Government's flood disaster management does not inspire confidence

 

The search and Rescue team assisted one of the children of Mama Jane Nyambura who were stuck inside their house after the raging waters of Kijabe dam flooded the area. [Kipsang Joseph, Standard]

When President William Ruto chose to address the nation on Friday, it was expected that he would give sufficient direction to match the scale of the flood crisis.

Overall, management of the disaster has been dismal, and the messaging from the government is disjointed and incoherent, fueling a crisis of confidence. The administration cuts the image of a behemoth tottering under the weight of problems that one can almost feel sorry for the President. But not when it seems more engrossed in political engineering and economic pursuit to preserve power, and consequently too blind to discern the scale of a national disaster.

More than 200 people are dead - not just a number but people with families and communities - some who cannot be buried because water has claimed their land. More than 200,000 people are homeless, livelihoods have been lost alongside property and produce of unquantified value. The soft underbelly of Kenya’s shaky infrastructure and poor engineering standards has been fully exposed. But what really should President Ruto have told the country?

Disasters, like wars, are managed through a central point of command with clear deliverables. How the President decided that Cabinet secretaries will spearhead the disaster response and mitigation efforts across the country is shocking. This “all-of-government” approach, while with its own merits, only breeds confusion and lack of accountability. Common sense dictates that this responsibility falls under the CS for Interior who coordinates relevant administrative and security agencies. Probably his hands are too full to handle heavier duties. 

Deputy President Rigathi Gachagua has seemingly been coordinating the effort yet the President's entire written speech made no mention of him, making it sound like an afterthought during the Q&A session with journalists. Shouldn’t the coordinator of the disaster have been present as the face of the effort? Shouldn’t the deputy coordinator be a representative from the Council of Governors?

Then, just what is this so-called National Disaster Operations Centre? Shouldn’t whoever is in charge be the most recognisable face in Kenya today at the frontlines? Instead, there is a website that speaks of a National Disaster Management Unit with its headquarters on the Eastern Bypass and with liaison offices at Jogoo House. The website that should be teeming with information on disaster zones, where or how people can get help, relocation centres etc instead makes generous reference to the 2020 Covid-19 pandemic and other historic efforts.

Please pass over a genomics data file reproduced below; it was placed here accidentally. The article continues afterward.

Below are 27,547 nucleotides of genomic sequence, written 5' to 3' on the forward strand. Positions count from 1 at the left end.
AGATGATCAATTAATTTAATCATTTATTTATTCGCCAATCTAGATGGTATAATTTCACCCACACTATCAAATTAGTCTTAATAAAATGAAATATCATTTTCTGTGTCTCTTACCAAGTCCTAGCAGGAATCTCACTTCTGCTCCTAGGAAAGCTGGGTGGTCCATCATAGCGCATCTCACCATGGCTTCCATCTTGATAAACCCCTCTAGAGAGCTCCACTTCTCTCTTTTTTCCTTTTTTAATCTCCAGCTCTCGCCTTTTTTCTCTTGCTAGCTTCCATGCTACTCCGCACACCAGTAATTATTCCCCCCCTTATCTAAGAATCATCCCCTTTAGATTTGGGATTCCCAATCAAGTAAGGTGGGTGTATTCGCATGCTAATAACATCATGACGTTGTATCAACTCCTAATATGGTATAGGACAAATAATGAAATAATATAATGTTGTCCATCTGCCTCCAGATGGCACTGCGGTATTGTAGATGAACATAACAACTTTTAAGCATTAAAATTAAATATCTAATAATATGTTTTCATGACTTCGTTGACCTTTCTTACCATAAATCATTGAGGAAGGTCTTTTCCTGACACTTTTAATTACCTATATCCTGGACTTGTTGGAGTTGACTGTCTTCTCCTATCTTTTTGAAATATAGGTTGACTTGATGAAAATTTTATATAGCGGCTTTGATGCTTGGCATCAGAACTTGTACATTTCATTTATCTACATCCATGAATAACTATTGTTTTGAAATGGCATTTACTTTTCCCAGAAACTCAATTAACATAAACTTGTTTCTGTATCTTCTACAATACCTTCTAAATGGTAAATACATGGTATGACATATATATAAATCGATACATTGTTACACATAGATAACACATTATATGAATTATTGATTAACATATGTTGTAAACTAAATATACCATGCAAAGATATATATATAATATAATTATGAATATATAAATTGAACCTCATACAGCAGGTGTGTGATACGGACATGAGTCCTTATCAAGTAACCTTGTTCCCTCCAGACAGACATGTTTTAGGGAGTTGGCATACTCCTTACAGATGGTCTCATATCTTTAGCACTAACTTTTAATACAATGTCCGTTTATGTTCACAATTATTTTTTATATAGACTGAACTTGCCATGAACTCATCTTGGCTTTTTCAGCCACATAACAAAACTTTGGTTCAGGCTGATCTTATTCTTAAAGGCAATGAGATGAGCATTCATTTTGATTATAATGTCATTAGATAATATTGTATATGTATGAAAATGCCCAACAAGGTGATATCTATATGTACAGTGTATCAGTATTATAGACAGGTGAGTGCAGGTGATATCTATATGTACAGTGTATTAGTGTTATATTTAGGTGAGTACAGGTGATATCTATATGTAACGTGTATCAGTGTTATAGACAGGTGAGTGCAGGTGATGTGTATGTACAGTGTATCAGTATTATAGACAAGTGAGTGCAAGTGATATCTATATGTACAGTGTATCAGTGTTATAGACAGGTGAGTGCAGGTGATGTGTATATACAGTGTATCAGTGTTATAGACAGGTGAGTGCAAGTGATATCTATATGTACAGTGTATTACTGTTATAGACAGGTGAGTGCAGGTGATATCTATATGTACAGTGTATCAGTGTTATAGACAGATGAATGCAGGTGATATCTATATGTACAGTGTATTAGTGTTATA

Disaster funds are a plum conduit to divert funds because disasters don’t always happen. But reports from the Office of the Controller of Budget indicate that counties are “sitting” on Sh973 million, almost half the cash budgeted for emergency funds. So governors should be carrying out significant disaster management efforts by themselves without waiting for the national government.

It is no wonder therefore that while Ruto directed the Treasury to provide money, he declined to disclose the exact amount of money Treasury will release. But disasters require definite resources, publicly declared and accounted for, and this applies to both national and county governments.

Education CS Ezekiel Machogu, in his middle-of-the-night wisdom, declared that the opening of schools would be postponed by a week. The next day, Mr Gachagua contradicted the CS saying that only schools in affected areas will remain closed. But Machogu released a circular affirming that schools will reopen despite the heavy rains only for the President to him shut down by closing schools indefinitely. This inconsistent and incoherent communication gives no credit to the “all of government” approach. 

While disaster management can overwhelm governments and exceed resources, overall, the response of the government and county governments has been dismally slow, action insufficient, and a lot more clarity is needed on how the systems the government is relying on will provide effective leadership and coordinated response to the disaster.

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